Friday, April 13, 2012

Not all Noodler’s Flex Pens…

..are created alike, apparently. I have recently discovered this fact. I was aware that the original feeds for the Noodler’s Flex Pens were all handmade, which is why the originals came out in such small batches. The newest pens have machined feeds and so are available in much larger batches.

The two Flex Pens from my original purchase remain the best of the six I now own. I assume that both of these pens have the handmade feeds. The ones I have bought since have all been spotty in their quality. Two have them have been good, one iffy, and one not good at all. In a recent post I complained about getting my flex pen in the "Arizona" color to work well with my new Diamine Sepia ink. This pen has never performed well for me, it’s too hard to flex and the ink just doesn’t flow quite “right” through it.

Yesterday, when I saw a black Noodler’s Flex Pen at the University Bookstore in Seattle, I tried it out, hoping that it had a good feed. It felt quite good and I bought it immediately. Although many people were very excited when these new black versions which came out recently, I hadn’t really thought about getting a black Flex Pen. Frankly, I prefer the colors (see this post). But the feel of the pen is the more important thing, as it’s the smoothness of the line that makes ink work really enjoyable for me. It’s hard to find these pens in physical stores to try out. They are most easy to find online, but then you can't try them before you buy. I felt lucky to get my chance to try one out yesterday.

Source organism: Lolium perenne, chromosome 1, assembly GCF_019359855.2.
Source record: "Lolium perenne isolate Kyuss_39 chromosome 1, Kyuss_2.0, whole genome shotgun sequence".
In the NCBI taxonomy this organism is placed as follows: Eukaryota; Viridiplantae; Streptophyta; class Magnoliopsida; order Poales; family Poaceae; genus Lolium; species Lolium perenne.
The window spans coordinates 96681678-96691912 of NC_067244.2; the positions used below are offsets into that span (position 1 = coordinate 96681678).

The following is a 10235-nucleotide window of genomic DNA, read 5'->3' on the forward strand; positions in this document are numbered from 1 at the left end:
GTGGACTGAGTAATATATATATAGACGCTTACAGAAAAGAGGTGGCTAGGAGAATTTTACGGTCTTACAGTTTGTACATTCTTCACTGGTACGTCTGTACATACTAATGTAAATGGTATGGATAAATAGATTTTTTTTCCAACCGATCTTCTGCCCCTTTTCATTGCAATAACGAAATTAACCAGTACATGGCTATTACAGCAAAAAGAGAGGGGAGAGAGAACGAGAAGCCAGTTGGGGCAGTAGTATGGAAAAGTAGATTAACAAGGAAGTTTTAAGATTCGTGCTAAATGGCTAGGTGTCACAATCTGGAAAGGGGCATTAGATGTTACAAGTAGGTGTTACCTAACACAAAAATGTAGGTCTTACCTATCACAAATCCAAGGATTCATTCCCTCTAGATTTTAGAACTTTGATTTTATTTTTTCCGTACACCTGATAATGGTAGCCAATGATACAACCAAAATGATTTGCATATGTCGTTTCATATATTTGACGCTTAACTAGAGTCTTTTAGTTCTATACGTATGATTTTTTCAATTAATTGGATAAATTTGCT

I gave my new Noodler's black Flex Pen a proper test run when I got home..
When I got it home I immediately filled it with Diamine Sepia ink and gave it a proper test run. Here is the result. I feel pretty good about this new pen. I think it’s going to be a good drawing pen for me (even though it doesn’t match the ink that’s in it!) Full steam ahead now for more drawings in Sepia ink!